Tag Archives: cold

Norfolk field trip (remix)

Four years after my visit as an undergrad, I returned to Burnham Ovary Staithe last weekend to demonstrate on the Norfolk field trip. I think I learned possibly more this time, especially having to teach as we went round. Due to the vast quantities of mud involved, I took my first digital camera with me, the venerable Fuji Finepix A340. It is still rubbish, the zoom is still broken and it’s restricted to only one setting, but it forced me to try and be creative with it. Looking back I’m not sure which set are better, though last time I did have the advantage that it wasn’t freezing cold and raining lots of the time – turns out cold, wet fingers are less keen to take pictures than warm muddy ones.

Train Madness



Here is how we spent yesterday evening, attempting the 1.5 hour journey from Bristol to Oxford:

  • 21.30, Bristol, 60 miles from Oxford.
    Arrive at Temple Meads station after a really nice dinner with Sonya’s family for Asher’s 21st birthday
  • 21.35, Bristol, 60 miles from Oxford.
    Realise that the train to London (first leg of the journey) has been cancelled. Frantically call Sonya’s parents and Fiona, hoping to get an alternative route. Discover that we have to wait for the 22.33 instead, and should change at Didcot. Turns out the 20.15 was cancelled too, so there are lots of people kicking around at the station.
  • 22.33, Bristol, 60 miles from Oxford. rain arrives, world and his wife get on but we get seats at least
  • 23.00, Chippenham, 41 miles from Oxford.
    Train running a few minutes late, waits a long time at the station, no reason given.
  • 23.30, Swindon, 25 miles from Oxford.
    “We apologise for the delay, there has been a fight on the train and we need to wait for the police to arrive, they have been called”. We didn’t see any of the fight, but security did turf someone off the train for not having a ticket. There was a long wait until we got going again.
  • 23.55, Didcot, 11 miles from Oxford.
    “We apologise for the delays, passengers for Oxford should remain on the train until Reading where there will be a connection to Oxford”
  • 00.25, Reading, 24 miles from Oxford(!).
    “Passengers for Oxford, please disembark here”. Off we get, and walk to platform 4 as directed. Whereupon we look at the board and see that the train coming in to platform 4 is going to … Bristol via Didcot. Great. We make our presence known to the station manager, and explain that we just came from Didcot, were sent on to Reading, and don’t particularly want to go back again. He promises a taxi ride instead and disappears into his office. We wait on the platform.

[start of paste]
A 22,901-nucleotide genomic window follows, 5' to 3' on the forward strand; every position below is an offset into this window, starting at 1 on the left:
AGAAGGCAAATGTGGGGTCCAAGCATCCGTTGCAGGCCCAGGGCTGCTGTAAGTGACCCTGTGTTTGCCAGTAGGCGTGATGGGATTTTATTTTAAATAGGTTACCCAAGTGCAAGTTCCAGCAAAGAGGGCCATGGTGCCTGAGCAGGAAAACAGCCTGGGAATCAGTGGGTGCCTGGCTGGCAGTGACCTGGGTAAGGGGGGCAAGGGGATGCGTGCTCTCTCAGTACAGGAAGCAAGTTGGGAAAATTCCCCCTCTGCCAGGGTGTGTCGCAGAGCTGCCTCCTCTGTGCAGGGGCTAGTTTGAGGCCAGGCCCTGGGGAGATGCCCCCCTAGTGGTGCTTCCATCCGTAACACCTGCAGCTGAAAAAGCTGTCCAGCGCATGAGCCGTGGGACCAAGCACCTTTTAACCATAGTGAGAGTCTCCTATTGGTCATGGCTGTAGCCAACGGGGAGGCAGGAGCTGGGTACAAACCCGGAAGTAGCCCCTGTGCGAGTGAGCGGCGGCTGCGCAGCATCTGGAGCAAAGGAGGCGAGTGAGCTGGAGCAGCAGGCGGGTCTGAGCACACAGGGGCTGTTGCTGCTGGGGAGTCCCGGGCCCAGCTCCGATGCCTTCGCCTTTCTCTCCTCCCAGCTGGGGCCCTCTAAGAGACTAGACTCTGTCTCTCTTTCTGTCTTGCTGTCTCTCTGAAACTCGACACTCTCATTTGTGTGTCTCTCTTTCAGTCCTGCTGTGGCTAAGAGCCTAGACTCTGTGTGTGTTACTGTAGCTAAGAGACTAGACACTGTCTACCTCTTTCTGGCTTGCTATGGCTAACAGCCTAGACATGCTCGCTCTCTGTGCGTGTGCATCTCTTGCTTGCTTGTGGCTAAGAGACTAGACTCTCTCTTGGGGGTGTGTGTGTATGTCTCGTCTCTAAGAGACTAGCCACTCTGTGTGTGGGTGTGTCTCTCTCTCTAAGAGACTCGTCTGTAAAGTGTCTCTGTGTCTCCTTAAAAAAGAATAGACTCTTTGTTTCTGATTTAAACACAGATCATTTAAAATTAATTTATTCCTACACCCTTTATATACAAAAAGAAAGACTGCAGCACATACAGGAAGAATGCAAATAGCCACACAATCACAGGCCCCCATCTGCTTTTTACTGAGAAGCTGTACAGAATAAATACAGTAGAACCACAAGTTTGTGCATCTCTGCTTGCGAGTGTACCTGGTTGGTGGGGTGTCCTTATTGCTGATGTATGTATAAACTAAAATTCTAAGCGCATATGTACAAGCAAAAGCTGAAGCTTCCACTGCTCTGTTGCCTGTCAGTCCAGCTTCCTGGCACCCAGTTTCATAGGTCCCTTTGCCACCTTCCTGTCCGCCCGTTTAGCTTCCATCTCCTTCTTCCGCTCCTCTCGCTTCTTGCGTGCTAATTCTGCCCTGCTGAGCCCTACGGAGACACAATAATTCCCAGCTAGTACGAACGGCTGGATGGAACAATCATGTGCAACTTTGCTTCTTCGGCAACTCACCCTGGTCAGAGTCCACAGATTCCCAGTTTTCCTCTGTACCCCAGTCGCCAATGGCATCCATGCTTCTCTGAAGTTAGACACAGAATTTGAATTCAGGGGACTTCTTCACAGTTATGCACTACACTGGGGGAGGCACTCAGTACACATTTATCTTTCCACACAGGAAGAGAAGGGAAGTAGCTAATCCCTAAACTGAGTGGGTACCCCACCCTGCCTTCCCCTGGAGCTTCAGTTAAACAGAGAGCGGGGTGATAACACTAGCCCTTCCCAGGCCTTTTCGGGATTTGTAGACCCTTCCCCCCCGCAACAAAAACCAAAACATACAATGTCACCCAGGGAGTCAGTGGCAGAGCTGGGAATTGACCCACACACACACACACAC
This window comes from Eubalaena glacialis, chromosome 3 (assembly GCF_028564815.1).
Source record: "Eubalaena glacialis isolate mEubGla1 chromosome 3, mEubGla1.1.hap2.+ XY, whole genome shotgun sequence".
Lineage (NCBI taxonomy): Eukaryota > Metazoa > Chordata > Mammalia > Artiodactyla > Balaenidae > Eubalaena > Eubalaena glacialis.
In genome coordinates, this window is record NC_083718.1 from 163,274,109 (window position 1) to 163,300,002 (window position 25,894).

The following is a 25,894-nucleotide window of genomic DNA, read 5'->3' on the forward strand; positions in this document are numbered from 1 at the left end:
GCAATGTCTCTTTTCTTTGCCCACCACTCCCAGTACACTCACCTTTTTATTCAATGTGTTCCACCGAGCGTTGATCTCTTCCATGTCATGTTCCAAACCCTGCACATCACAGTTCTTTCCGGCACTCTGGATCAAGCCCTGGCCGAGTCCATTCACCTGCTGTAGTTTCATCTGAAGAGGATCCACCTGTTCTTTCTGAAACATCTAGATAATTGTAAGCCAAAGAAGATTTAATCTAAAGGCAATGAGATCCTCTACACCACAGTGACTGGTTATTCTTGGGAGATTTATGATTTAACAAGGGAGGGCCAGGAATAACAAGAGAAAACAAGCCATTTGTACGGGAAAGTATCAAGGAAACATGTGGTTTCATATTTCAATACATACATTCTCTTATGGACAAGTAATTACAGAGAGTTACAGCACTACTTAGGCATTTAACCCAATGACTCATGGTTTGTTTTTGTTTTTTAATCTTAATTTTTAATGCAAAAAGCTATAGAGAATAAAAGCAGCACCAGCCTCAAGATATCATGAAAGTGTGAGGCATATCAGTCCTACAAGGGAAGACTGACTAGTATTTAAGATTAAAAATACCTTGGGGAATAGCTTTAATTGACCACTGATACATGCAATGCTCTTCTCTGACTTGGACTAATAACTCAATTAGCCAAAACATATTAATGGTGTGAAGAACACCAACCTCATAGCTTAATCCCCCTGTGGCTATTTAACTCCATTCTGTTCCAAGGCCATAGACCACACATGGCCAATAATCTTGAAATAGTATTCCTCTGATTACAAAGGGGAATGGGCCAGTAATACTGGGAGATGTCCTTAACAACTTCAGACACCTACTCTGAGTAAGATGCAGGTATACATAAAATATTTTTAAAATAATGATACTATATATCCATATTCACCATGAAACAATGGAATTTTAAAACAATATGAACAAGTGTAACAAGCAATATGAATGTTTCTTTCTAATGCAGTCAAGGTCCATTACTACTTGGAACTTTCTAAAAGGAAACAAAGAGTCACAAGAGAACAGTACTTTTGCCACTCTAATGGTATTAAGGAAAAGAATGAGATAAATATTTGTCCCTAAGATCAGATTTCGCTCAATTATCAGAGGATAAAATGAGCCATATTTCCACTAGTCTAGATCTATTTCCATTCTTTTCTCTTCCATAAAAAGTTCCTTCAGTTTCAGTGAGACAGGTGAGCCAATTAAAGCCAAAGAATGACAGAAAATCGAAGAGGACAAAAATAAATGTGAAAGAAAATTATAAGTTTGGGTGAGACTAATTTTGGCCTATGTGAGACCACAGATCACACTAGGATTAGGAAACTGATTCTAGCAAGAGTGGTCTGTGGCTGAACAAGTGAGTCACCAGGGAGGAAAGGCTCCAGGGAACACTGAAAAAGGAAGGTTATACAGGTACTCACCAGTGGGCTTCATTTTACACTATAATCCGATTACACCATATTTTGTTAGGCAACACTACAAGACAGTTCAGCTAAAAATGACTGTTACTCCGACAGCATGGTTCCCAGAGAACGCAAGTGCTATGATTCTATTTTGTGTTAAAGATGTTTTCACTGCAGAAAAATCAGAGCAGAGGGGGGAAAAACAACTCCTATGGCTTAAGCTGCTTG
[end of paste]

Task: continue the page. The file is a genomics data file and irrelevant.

• 00.39, Reading, 24 miles from Oxford.
    The last train to Bristol leaves the station, we wait on the platform with four Oxford-bound compatriots, a large bunch heading to Gatwick and twenty-or-so hoping to get to a variety of nearby stations. Our conversations are accompanied by the announcement “Would the gentleman urinating on platform 9 please leave the station immediately”.
  • 01.00, Reading, 24 miles from Oxford.
    “All passengers for Oxford!” We walk outside, only to find ourselves at the back of a large queue waiting for the station-ordered minicabs. Pretty much everyone else gets a cab before us.
  • 01.20, Reading, 24 miles from Oxford.
    The station staff are having problems getting enough taxis, but have good news for us, they have persuaded a passing bus driver to extend his route for us. We can get a lift as far as Oxford, as long as we go via the original destination, Didcot.
  • 02.00, Didcot, 11 miles from Oxford.
    Pulling into a deserted, dark, soaking wet, freezing cold station, the driver delivers his original load of passengers, then goes outside for an extended fag break. To rub things in he leaves the door open.
  • 02.25, Oxford!!
    Finally we’ve made it, only 3 hours after our original scheduled arrival!

After all that, we waited in the cold and the rain for another 20 minutes until a mincab arrived and took us to Fiona’s house, collapsing through the door at 3.00. We are eternally grateful to her for staying up for us, supplying a bed, sleeping bag, tea, bacon sandwiches and sympathy.